Yesterday, my friend and co-worker said to me:
“Hey! You know that New Testament you gave me? I’ve been reading it everyday. I can actually understand it!”
I’ve been hearing comments like that quite a bit over the last several months. See, I’ve been giving English Standard Version (ESV) Bibles and New Testaments to friends who’ve only ever known the King James Version (KJV) of the Bible.
Now, I happen to like the KJV. It has within it some wonderfully poetic language. However, the fact is that languages change. Over the years words come to take on different meanings. What was clearly understood centuries ago may very well cause serious misunderstanding today.
Here is an excellent example:
“Only let your conversation be as it becometh the gospel of Christ” – Philippians 1:27 (KJV)
How would you understand the word “conversation” in that verse? I think most readers today would think it refers to the exchange of ideas or opinions when we talk. In fact, everyone I’ve asked this question gives me that answer. It’s a good guess, but wrong.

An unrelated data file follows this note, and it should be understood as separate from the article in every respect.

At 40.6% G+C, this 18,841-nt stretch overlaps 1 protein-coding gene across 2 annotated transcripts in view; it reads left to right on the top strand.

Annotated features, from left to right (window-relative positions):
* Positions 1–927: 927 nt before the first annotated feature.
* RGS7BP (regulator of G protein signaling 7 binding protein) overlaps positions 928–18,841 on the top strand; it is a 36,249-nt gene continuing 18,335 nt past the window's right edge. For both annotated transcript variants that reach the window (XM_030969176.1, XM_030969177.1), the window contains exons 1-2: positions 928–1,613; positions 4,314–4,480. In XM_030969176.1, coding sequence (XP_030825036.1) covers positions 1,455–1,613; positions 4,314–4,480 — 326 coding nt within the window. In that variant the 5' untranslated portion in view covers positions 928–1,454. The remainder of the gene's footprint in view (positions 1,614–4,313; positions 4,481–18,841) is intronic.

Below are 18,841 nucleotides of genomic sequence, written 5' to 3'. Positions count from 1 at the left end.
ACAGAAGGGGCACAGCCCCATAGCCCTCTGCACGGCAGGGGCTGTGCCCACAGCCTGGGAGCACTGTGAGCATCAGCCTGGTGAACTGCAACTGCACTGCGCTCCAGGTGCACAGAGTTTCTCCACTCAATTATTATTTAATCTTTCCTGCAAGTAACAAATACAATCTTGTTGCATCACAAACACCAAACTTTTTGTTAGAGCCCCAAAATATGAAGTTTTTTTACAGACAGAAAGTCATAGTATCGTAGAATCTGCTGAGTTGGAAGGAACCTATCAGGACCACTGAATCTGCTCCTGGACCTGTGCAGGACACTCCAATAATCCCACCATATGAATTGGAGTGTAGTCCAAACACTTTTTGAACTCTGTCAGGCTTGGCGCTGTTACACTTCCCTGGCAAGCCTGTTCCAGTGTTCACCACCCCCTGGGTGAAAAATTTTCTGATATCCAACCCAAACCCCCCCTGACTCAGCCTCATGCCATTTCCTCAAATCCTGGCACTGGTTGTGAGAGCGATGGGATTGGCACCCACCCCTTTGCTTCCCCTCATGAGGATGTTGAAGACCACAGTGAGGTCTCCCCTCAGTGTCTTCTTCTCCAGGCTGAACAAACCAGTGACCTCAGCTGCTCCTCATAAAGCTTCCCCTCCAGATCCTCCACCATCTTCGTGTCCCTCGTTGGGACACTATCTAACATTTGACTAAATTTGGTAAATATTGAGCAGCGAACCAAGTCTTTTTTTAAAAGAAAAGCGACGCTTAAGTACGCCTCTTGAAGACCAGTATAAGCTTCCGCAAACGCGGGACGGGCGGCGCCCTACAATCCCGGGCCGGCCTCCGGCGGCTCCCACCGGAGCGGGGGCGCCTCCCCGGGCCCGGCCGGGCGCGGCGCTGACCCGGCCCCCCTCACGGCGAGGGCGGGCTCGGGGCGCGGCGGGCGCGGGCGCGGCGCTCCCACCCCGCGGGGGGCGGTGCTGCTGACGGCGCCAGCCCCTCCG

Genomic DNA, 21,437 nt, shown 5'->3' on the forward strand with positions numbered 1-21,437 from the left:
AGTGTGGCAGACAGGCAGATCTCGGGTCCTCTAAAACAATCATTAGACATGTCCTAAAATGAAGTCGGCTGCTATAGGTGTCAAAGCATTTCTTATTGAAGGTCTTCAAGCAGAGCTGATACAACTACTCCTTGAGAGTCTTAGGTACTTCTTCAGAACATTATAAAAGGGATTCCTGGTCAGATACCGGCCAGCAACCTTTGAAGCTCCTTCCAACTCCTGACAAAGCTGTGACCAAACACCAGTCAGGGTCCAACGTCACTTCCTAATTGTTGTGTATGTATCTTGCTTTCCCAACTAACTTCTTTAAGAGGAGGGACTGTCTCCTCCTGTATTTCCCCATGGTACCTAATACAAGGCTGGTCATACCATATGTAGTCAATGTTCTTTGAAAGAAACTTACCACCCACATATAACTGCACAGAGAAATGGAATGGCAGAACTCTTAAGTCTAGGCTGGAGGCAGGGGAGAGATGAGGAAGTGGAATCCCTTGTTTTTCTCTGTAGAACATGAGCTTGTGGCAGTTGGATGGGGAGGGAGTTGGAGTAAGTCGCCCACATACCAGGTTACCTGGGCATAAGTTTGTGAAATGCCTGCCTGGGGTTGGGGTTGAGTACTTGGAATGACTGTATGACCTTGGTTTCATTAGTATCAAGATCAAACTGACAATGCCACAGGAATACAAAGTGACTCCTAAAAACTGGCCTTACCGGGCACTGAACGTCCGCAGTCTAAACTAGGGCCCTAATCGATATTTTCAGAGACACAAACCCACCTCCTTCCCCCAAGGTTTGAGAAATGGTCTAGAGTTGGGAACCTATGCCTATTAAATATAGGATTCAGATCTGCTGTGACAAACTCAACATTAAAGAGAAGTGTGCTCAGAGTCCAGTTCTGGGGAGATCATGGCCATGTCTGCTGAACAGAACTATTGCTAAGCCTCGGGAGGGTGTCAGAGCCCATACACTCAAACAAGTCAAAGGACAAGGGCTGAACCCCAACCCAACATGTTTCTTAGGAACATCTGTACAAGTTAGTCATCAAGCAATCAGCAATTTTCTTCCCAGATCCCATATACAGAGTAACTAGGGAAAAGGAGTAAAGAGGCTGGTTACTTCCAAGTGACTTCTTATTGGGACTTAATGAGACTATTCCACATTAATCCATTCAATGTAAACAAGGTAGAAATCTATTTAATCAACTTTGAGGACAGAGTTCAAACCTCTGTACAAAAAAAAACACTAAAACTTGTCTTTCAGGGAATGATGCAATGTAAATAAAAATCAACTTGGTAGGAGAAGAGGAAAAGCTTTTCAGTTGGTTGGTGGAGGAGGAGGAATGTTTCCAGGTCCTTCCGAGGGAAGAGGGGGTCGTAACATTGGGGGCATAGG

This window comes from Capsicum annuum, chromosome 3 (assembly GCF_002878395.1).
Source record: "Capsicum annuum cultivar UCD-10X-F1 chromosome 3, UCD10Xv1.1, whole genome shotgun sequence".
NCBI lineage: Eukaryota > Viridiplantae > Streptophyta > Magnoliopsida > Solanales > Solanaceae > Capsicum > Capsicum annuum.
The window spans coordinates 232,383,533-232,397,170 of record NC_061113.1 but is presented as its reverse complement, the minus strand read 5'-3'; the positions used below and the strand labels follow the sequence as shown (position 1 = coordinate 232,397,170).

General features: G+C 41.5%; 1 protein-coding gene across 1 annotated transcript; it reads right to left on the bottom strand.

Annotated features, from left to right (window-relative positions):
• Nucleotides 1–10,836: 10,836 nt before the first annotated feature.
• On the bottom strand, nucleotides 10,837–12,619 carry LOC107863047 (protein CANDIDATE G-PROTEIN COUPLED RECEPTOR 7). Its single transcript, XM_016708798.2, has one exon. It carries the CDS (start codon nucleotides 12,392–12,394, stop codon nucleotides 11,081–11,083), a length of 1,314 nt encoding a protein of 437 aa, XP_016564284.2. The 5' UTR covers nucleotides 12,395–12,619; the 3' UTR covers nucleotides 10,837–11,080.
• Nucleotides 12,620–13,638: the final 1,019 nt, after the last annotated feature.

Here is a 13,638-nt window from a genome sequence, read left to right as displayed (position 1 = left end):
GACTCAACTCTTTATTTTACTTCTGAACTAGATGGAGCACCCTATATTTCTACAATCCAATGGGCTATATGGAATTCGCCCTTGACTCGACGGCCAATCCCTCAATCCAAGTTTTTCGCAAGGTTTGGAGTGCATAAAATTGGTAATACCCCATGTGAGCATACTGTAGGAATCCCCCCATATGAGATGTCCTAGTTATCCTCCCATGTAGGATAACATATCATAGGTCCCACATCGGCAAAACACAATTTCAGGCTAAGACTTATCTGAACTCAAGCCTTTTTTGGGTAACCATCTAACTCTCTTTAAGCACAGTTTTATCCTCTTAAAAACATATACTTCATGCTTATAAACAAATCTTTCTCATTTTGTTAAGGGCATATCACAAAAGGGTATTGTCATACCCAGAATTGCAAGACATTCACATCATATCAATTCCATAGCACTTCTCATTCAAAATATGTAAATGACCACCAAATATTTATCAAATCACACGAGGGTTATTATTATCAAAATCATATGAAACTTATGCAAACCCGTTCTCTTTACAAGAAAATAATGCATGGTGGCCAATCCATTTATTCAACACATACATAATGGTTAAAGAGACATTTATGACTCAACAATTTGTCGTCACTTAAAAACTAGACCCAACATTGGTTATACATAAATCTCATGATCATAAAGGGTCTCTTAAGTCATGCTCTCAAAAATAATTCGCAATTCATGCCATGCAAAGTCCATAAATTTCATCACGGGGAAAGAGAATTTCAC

When the King James Version was written the word “conversation” was routinely used to mean our conduct or behavior. It referred to how people lived their whole life. What was clear hundreds of years ago is easily misunderstood today.
Here it is in the English Standard Version:
“Only let your manner of life be worthy of the gospel of Christ”
And in the New American Standard:
“Only conduct yourselves in a manner worthy of the gospel of Christ”
This is why we need new translations. So people can understand God’s Word. So that people like my co-worker can, for the first time in their lives, actually make sense of Scripture.
What a joy it is to hear a friend relate how excited she is to be reading the Bible everyday! May there be many more like her.
Blessings in Christ,